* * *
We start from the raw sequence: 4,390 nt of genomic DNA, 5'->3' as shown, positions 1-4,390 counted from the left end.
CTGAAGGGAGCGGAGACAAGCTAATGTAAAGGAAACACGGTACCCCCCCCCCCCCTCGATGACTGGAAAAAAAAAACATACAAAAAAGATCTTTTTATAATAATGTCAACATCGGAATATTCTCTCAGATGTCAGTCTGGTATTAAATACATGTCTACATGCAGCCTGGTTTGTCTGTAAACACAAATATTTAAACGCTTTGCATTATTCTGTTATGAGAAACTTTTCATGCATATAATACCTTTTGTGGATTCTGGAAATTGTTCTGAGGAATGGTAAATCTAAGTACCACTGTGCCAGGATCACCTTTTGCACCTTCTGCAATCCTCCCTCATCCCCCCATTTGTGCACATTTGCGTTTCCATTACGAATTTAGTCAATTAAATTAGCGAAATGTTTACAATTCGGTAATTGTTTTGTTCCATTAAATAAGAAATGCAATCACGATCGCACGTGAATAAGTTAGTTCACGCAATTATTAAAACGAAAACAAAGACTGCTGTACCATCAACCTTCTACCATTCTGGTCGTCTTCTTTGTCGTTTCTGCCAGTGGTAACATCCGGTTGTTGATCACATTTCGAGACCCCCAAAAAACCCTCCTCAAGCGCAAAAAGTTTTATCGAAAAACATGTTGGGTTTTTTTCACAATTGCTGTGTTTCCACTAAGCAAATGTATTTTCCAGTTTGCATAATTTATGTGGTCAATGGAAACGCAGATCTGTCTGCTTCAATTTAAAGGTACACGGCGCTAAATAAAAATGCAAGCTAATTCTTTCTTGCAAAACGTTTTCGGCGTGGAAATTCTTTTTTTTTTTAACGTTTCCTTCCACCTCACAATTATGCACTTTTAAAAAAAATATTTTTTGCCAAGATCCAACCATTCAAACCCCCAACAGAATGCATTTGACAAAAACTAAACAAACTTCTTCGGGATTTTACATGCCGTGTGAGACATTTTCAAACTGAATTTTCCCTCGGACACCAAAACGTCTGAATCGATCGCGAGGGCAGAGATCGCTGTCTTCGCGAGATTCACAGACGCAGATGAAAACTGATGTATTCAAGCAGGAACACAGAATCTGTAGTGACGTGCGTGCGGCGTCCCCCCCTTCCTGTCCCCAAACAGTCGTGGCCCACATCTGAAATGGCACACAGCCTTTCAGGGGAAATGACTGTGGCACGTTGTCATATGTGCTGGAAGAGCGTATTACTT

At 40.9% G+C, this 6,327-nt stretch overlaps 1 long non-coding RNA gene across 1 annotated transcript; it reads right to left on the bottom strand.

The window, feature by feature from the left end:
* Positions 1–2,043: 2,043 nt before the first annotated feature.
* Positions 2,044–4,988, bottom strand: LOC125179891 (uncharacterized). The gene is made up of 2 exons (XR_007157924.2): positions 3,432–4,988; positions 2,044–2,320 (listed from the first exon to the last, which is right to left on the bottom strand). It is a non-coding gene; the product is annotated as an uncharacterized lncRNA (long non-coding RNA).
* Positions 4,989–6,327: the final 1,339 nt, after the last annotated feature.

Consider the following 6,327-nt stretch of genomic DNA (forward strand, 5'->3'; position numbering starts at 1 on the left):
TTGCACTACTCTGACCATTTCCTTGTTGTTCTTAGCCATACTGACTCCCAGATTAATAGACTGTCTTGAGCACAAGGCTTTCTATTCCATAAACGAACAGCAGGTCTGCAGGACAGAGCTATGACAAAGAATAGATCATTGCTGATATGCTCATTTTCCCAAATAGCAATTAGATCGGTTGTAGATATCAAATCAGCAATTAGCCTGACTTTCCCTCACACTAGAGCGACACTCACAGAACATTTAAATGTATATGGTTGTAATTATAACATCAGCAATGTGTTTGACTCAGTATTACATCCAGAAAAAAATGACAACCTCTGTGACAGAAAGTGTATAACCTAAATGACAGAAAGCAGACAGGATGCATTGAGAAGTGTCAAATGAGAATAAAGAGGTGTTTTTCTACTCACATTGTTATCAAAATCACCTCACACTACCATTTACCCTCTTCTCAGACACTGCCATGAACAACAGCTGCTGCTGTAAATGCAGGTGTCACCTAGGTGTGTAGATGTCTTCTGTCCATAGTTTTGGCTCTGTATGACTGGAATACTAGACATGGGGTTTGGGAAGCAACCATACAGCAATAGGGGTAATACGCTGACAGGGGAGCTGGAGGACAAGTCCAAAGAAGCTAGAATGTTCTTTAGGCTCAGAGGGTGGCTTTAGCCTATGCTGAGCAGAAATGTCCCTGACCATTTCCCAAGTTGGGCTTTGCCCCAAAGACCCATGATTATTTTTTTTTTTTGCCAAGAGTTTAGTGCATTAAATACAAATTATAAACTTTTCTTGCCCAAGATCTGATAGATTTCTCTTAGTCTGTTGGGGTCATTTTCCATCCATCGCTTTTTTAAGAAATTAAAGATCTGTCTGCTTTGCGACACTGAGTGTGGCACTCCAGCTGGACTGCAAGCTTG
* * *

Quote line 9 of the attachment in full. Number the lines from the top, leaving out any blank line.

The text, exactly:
TTGCACTACTCTGACCATTTCCTTGTTGTTCTTAGCCATACTGACTCCCAGATTAATAGACTGTCTTGAGCACAAGGCTTTCTATTCCATAAACGAACAGCAGGTCTGCAGGACAGAGCTATGACAAAGAATAGATCATTGCTGATATGCTCATTTTCCCAAATAGCAATTAGATCGGTTGTAGATATCAAATCAGCAATTAGCCTGACTTTCCCTCACACTAGAGCGACACTCACAGAACATTTAAATGTATATGGTTGTAATTATAACATCAGCAATGTGTTTGACTCAGTATTACATCCAGAAAAAAATGACAACCTCTGTGACAGAAAGTGTATAACCTAAATGACAGAAAGCAGACAGGATGCATTGAGAAGTGTCAAATGAGAATAAAGAGGTGTTTTTCTACTCACATTGTTATCAAAATCACCTCACACTACCATTTACCCTCTTCTCAGACACTGCCATGAACAACAGCTGCTGCTGTAAATGCAGGTGTCACCTAGGTGTGTAGATGTCTTCTGTCCATAGTTTTGGCTCTGTATGACTGGAATACTAGACATGGGGTTTGGGAAGCAACCATACAGCAATAGGGGTAATACGCTGACAGGGGAGCTGGAGGACAAGTCCAAAGAAGCTAGAATGTTCTTTAGGCTCAGAGGGTGGCTTTAGCCTATGCTGAGCAGAAATGTCCCTGACCATTTCCCAAGTTGGGCTTTGCCCCAAAGACCCATGATTATTTTTTTTTTTTGCCAAGAGTTTAGTGCATTAAATACAAATTATAAACTTTTCTTGCCCAAGATCTGATAGATTTCTCTTAGTCTGTTGGGGTCATTTTCCATCCATCGCTTTTTTAAGAAATTAAAGATCTGTCTGCTTTGCGACACTGAGTGTGGCACTCCAGCTGGACTGCAAGCTTG